Most Cigna/LINA disability policies have a change of definition to the “any occupation” definition after you receive 24 months of benefits. Often Cigna/LINA terminates benefits at the end of 24 months, claiming you can do some other job. Often the jobs Cigna/LINA claims you can do are make-believe. Often the wages Cigna/LINA claims you can earn are also make-believe. But, Cigna/LINA has a report from a vocational expert – employed by Cigna/LINA who says you can perform these jobs and earn these wages.

When Cigna/LINA denies or terminates benefits it invites you to request a review and file and “appeal.” Typically, after the appeal is submitted Cigna/LINA obtains new medical or vocational reports and invites you to review those new reports and comment on those. When you only have a few months left of benefits under the own occupation standard and it denies those benefits, it forces you to do a full appeal and to comment on its new medical and vocational reviews for just a few months’ benefits – and then typically denies benefits again when the definition of disabled changes to the any occupation definition.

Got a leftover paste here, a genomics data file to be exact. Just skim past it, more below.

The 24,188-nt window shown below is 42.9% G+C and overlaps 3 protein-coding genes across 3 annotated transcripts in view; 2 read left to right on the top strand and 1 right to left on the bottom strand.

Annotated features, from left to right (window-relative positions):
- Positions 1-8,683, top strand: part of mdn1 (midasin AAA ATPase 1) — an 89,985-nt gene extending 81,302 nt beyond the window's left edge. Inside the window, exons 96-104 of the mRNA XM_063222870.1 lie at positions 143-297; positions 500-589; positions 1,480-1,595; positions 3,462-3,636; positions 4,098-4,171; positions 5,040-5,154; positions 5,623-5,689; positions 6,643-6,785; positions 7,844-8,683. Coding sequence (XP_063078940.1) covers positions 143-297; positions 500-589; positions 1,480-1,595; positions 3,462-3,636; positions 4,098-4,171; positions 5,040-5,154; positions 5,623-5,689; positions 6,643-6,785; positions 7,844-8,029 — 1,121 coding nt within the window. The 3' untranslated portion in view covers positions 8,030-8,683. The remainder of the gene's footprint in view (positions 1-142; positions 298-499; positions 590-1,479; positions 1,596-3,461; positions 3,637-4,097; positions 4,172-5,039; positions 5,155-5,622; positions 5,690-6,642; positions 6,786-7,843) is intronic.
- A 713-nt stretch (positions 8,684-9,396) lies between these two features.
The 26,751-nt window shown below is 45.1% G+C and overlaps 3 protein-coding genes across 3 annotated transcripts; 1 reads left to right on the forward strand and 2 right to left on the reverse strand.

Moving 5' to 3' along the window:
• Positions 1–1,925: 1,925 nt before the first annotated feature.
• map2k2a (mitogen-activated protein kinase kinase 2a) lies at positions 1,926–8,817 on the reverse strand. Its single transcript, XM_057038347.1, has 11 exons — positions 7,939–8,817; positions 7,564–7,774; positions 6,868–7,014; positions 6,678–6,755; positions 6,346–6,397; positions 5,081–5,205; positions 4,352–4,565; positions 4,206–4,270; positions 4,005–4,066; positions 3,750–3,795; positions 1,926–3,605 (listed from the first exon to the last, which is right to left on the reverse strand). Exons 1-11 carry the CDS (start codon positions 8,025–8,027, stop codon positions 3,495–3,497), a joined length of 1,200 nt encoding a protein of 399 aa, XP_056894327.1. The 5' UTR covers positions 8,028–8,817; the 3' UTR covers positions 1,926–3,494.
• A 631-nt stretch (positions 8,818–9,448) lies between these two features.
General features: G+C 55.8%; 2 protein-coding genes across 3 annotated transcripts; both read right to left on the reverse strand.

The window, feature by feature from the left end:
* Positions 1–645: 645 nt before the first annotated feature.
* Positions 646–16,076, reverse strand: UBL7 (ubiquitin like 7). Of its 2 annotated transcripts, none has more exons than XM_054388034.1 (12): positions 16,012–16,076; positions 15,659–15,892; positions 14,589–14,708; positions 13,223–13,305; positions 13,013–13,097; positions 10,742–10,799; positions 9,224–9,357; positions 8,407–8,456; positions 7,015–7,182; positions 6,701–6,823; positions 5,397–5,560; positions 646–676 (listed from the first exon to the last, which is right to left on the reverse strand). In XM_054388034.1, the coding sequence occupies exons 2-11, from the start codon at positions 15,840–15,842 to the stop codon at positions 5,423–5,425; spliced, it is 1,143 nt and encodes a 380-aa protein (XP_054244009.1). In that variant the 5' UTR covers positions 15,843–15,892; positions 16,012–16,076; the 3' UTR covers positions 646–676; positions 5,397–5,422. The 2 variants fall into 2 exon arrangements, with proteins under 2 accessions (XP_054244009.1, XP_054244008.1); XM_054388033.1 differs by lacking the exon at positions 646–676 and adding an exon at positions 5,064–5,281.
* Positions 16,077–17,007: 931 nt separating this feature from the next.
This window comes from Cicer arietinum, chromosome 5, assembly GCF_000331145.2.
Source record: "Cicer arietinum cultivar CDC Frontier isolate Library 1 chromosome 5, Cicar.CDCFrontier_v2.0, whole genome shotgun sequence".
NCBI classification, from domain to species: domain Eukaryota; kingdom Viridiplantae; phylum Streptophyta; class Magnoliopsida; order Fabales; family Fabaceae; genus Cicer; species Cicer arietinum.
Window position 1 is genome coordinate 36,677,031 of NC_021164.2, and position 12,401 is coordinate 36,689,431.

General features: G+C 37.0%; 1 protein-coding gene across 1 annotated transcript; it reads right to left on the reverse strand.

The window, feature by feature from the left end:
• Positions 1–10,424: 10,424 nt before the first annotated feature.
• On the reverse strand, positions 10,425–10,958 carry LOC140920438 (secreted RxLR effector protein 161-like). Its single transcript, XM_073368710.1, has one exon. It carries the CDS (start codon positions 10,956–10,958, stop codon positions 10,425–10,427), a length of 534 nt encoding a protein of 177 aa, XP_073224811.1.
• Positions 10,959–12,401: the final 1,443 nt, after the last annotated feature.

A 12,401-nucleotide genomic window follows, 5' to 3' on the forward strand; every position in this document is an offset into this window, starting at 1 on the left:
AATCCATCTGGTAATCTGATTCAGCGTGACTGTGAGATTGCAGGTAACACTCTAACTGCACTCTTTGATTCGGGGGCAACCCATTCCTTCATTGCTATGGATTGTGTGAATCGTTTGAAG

Sometimes Cigna/LINA pays disability benefits for the entire own occupation period and then for many years under any occupation definition of disabled. Sometimes you can go for years without Cigna/LINA ever requesting new medical records – just an annual statement from you and your doctor that you continue to be disabled. But then Cigna/LINA terminates your disability benefits even though you have never gotten better.

Cigna/LINA uses a variety of medical professionals – nurses and doctors it employs and nurses and doctors employed by others to review your records. These nurses and doctors often “cherry-pick” your medical records – picking bits and pieces out of context to support the conclusion that you are capable of working.

Sometimes Cigna/LINA will require that you attend an “independent medical examination” or a “functional capacity evaluation.” Often Cigna/LINA secretly surveils you while you are going to and from these examinations and on the days before and after these examinations – and then claim that because you can walk to your car, drive your car, and maybe fill it with gasoline, you are capable of working.